• Join over 1.2 million students every month
  • Accelerate your learning by 29%
  • Unlimited access from just £6.99 per month

What are attribution biases and when do they occur?

Extracts from this document...


What are attribution biases and when do they occur? Attribution theories such as Kelley's co variation model tended to suggest that laypeople act like psychologists, trying to produce rational explanations for other people's behaviour. In fact, everyday attributions do not always conform to such exacting scientific standards. These traditional accounts can therefore be taken as normative models which describe how people ought to explain behaviour given unlimited time and resources rather than how they actually do explain events under normal circumstances. When judgements deviate systematically from these standards, attribution is said to be biased. The correspondence bias "The correspondence bias ... is the tendency to conclude that a person has a disposition that corresponds to his or her behavior even when that behavior is attributable to the situation" (Gilbert, 1995, p. 105). When explaining actions, observers seem to believe that its causes are more likely to be found in the actor's personality or abilities than in the surrounding situational context and generally underestimate the power of external forces. The correspondence bias (otherwise known as the fundamental attribution error, Ross, 1977) was first noted when testing Jones and Davis's (1965) normative model of the attribution process: correspondent inference theory. According to this theory, observers should attribute another person's freely chosen behaviour to an underlying intention, and then to the personal disposition that produced that intention. This process is known as correspondent inference because dispositions and intentions are inferred in the actor that corresponds to the nature of the observed action (e.g., aggressive behaviour may be caused by aggressive intentions which arise from an aggressive personality). ...read more.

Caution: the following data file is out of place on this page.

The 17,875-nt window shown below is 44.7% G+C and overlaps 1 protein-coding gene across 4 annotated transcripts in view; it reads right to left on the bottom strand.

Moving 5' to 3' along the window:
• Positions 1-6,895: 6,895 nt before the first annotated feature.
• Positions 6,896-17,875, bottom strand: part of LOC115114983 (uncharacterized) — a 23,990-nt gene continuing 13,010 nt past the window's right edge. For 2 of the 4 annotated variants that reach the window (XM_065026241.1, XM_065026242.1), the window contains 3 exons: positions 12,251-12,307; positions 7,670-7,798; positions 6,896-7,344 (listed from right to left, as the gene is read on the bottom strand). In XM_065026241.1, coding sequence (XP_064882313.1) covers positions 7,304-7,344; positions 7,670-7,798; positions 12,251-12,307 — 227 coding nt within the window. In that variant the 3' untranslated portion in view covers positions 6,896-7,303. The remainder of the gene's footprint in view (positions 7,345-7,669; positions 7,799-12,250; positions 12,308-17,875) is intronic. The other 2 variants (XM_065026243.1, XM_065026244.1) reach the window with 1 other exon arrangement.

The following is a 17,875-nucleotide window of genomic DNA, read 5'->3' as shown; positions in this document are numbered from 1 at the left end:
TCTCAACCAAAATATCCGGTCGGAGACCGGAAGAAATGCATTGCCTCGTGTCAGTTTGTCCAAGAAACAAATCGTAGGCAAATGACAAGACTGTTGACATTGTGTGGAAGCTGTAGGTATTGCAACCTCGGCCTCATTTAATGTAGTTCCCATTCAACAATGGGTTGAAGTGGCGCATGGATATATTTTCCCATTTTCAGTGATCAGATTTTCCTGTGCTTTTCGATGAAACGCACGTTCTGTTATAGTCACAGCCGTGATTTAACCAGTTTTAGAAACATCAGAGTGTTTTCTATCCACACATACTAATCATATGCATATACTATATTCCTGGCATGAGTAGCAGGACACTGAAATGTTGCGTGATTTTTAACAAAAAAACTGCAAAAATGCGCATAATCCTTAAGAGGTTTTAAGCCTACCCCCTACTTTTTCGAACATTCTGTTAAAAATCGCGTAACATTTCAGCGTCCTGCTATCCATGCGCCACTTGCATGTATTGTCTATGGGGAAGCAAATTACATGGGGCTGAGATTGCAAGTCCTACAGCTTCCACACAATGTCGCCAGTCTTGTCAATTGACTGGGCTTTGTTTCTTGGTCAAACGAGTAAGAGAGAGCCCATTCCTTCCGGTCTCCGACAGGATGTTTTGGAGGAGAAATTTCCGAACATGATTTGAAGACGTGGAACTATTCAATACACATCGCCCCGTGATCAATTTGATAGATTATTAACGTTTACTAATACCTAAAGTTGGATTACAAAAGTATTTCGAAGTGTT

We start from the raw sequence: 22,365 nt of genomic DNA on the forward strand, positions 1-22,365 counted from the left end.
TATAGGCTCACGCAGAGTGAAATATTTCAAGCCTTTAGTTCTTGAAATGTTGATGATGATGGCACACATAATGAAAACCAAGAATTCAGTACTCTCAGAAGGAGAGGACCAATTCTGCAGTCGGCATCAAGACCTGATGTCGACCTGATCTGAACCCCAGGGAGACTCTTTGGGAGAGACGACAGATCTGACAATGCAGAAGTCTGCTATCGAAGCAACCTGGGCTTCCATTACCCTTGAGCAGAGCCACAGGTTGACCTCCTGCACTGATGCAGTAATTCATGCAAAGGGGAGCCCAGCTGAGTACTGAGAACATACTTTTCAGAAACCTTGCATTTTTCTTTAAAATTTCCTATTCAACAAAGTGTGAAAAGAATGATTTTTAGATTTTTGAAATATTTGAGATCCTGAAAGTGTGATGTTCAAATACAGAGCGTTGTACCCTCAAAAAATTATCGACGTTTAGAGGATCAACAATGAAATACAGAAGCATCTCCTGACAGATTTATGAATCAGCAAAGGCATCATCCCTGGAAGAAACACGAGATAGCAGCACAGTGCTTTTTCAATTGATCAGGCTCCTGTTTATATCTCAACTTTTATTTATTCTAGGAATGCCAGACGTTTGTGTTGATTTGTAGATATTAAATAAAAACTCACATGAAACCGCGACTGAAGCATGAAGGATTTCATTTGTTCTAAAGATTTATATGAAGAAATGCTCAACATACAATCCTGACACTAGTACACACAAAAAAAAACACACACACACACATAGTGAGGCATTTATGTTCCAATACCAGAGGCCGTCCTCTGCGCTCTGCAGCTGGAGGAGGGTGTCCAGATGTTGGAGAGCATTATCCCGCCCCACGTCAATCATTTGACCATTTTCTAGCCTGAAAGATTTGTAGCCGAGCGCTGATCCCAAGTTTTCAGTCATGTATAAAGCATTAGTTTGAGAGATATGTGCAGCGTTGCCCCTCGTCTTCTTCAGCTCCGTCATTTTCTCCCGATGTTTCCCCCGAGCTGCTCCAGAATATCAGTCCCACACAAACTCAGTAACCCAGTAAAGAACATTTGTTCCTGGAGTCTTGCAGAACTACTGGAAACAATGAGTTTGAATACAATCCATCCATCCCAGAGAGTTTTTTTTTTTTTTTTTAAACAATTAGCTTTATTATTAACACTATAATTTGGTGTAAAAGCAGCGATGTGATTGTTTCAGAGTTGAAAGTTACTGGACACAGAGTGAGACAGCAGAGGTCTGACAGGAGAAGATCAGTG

In other words, actors judged their own performance as more due to personal factors when they saw footage showing themselves speaking on the video afterwards, and observers came to emphasize situational factors more after they had seen the conversation from both points of view (i.e., facing one of the actors during the actual conversation and watching the other actor in the video replay). This suggests that judgements of causality depend on where attention is focused, and that attended objects (or people) tend to be seen as exerting a more powerful causal influence on events. Proposed explanations for the correspondence bias and actor-observer difference 1. Attention focus: Storms' study suggests that the differential tendency to attribute an actor's behaviour to internal factors depends on the direction of attention. Actors tend to be more salient (see below) to observers than the surrounding context, whereas the situation tends to be more salient to actors because attention is typically focused outward. This kind of explanation was already anticipated in Heider's (1958) original account of attribution: "It seems that behavior in particular has such salient properties it tends to engulf the total field rather than be confined to its proper position as a local stimulus whose interpretation requires additional data of a surrounding field -- the situation in social perception" (p. 54). 2. Differential availability of information: Jones and Nisbett (1972) suggested that one of the reasons why actors' attributions may differ from observers' is that actors tend to have access to more background information about their behaviour in other situations, making them better able to appreciate its variability. ...read more.